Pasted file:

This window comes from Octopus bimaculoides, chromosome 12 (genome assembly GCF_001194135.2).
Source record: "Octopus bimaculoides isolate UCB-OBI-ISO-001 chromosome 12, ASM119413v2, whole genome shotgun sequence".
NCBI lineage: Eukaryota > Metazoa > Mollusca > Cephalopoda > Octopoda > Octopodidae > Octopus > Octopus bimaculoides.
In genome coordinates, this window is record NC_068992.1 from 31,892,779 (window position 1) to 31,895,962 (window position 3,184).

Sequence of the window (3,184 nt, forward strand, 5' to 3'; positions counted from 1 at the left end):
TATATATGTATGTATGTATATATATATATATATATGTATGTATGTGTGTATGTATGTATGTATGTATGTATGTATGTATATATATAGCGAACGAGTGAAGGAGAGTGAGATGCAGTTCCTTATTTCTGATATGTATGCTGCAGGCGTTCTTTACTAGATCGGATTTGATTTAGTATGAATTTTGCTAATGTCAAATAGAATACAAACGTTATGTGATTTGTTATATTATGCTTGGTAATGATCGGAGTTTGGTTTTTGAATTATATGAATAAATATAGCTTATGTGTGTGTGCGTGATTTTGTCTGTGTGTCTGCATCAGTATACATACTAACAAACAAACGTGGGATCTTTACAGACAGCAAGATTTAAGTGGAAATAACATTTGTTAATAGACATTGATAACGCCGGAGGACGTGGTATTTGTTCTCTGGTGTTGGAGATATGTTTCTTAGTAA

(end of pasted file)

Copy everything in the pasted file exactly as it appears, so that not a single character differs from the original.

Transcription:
This window comes from Octopus bimaculoides, chromosome 12 (genome assembly GCF_001194135.2).
Source record: "Octopus bimaculoides isolate UCB-OBI-ISO-001 chromosome 12, ASM119413v2, whole genome shotgun sequence".
NCBI lineage: Eukaryota > Metazoa > Mollusca > Cephalopoda > Octopoda > Octopodidae > Octopus > Octopus bimaculoides.
In genome coordinates, this window is record NC_068992.1 from 31,892,779 (window position 1) to 31,895,962 (window position 3,184).

Sequence of the window (3,184 nt, forward strand, 5' to 3'; positions counted from 1 at the left end):
TATATATGTATGTATGTATATATATATATATATATGTATGTATGTGTGTATGTATGTATGTATGTATGTATGTATGTATATATATAGCGAACGAGTGAAGGAGAGTGAGATGCAGTTCCTTATTTCTGATATGTATGCTGCAGGCGTTCTTTACTAGATCGGATTTGATTTAGTATGAATTTTGCTAATGTCAAATAGAATACAAACGTTATGTGATTTGTTATATTATGCTTGGTAATGATCGGAGTTTGGTTTTTGAATTATATGAATAAATATAGCTTATGTGTGTGTGCGTGATTTTGTCTGTGTGTCTGCATCAGTATACATACTAACAAACAAACGTGGGATCTTTACAGACAGCAAGATTTAAGTGGAAATAACATTTGTTAATAGACATTGATAACGCCGGAGGACGTGGTATTTGTTCTCTGGTGTTGGAGATATGTTTCTTAGTAA